Portraits to honour legacy of remarkable women written out of medical history
They were eight women who helped change the face of medicine in Ireland - but who have been largely written out of history.
However, with a new portrait collection on the walls of the Royal College of Surgeons in Ireland (RCSI) in Dublin, they are at last getting the recognition they deserve.
Curators of 'Women on Walls' hope seeing portraits of these remarkable women hanging in the RCSI will encourage future generations of women and girls to succeed.
"Each of these women had a profound impact and we want history to remember their legacy," said Professor Cathal Kelly, CEO of the RCSI, at the launch of the new collection.
Among the eight were a nun, a surgeon, a nurse and an epidemiologist.
They worked in Ireland and around the world making advances in their own area of medical expertise while also blazing a trial for women everywhere.
Among the women is Dr Victoria Coffey, one of the first female paediatricians in Ireland, who was appointed as medical officer in charge of children at St Kevin's Hospital in 1943. She later became a lecturer at Trinity College Dublin and researched a range of subjects.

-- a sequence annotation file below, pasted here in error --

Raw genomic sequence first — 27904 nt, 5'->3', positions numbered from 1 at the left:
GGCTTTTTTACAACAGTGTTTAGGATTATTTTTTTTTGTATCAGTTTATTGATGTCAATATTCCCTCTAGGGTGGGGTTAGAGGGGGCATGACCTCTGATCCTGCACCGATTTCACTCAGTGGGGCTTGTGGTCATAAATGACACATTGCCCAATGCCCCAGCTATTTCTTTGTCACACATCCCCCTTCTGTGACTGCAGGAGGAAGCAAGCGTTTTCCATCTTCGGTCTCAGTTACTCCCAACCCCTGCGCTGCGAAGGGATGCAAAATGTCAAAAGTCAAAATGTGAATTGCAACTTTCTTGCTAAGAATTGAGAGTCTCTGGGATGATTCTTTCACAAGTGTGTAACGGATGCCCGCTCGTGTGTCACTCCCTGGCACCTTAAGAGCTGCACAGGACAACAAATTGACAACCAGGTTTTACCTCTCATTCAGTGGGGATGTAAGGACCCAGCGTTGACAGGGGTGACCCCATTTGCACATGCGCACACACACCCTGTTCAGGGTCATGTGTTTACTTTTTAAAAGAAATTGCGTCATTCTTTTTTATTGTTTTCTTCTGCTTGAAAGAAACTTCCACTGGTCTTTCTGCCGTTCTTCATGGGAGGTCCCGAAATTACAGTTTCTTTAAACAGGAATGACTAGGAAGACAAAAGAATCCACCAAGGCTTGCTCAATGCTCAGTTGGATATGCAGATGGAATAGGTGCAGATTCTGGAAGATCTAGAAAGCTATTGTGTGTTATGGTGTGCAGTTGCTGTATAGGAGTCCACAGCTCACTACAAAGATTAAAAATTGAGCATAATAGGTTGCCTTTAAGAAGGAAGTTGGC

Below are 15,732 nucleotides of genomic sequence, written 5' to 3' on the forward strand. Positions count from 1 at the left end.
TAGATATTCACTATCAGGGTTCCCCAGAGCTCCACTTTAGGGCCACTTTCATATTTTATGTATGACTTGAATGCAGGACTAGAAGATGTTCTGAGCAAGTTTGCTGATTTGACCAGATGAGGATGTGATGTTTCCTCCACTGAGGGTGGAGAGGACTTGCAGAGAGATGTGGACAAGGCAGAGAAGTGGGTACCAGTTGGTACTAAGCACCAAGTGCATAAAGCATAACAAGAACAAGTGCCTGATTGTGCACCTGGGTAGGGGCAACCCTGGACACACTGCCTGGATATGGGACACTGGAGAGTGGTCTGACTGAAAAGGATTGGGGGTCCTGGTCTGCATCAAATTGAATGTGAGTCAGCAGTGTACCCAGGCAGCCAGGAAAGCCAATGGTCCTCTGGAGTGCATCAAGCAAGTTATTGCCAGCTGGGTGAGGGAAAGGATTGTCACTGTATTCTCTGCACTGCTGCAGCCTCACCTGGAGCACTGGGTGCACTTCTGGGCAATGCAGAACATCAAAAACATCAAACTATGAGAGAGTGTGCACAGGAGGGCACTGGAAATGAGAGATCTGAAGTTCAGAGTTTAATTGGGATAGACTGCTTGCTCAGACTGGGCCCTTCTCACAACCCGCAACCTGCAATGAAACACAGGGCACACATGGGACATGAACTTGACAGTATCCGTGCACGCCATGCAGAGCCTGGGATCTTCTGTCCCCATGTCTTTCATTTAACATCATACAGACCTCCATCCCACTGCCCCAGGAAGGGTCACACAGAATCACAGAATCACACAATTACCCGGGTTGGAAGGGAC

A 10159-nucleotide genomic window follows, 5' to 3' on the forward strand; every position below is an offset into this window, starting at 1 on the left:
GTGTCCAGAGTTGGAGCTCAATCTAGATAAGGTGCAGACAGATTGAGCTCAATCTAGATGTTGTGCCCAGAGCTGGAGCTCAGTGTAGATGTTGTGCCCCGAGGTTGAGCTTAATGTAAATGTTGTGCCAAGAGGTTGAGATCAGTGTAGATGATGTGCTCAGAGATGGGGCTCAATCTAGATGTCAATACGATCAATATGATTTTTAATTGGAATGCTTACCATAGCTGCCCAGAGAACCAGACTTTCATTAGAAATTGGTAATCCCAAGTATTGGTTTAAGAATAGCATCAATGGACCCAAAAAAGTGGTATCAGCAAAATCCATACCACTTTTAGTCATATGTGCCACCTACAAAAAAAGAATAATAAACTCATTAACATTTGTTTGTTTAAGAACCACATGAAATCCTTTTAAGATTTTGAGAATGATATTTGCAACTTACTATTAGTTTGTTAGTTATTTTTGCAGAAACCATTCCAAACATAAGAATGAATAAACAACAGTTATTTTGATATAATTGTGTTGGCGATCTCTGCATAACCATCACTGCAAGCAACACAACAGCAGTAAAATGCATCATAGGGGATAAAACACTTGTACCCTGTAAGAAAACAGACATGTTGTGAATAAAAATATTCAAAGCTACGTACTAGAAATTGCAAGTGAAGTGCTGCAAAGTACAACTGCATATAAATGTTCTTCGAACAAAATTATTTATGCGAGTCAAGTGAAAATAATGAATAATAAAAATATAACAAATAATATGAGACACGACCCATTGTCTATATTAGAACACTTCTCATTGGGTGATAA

Another luminary is Wexford-born Mary Frances Crowley, who trained as a nurse in Britain before returning to Ireland, where she worked in the Victoria Eye and Ear Hospital.
Immediately after World War II, she travelled to France as matron of the Irish Red Cross Hospital at Saint-Lô, where the hospital's storekeeper, interpreter and driver was none other than Samuel Beckett.
Dr Margaret 'Pearl' Dunlevy, born in Donegal in 1909, was an epidemiologist whose championing of immunisation helped eradicate tuberculosis in Ireland.
Sr Dr Maura Lynch, who died in 2017, was 17 when she joined the Medical Missionaries of Mary before studying medicine at UCD. She spent much of her life in Africa, where she revolutionised obstetric care in Uganda and Angola.
Dr Emily Winifred Dickson, born in 1866, was the first female Fellow of the RCSI and first gynaecologist at the Richmond Hospital, Dublin. In 1896 she was appointed examiner at the RCSI, another first for women in Ireland.
The first woman to train and qualify at the RCSI was Dr Mary Josephine Hannon, born in Dublin in 1859.
She worked in India and Britain before settling in South Africa. She was a champion of women's rights and a member of the Women's Enfranchisement League and refused to pay taxes that applied to unmarried women but not unmarried men.
Dr Barbara Maive Stokes, who died in 2009, was a paediatrician and pioneering disability campaigner.
Dr Mary Somerville Parker Strangman was the second woman to earn a fellowship of the RCSI in 1902. She was a suffragist and worked to combat tuberculosis.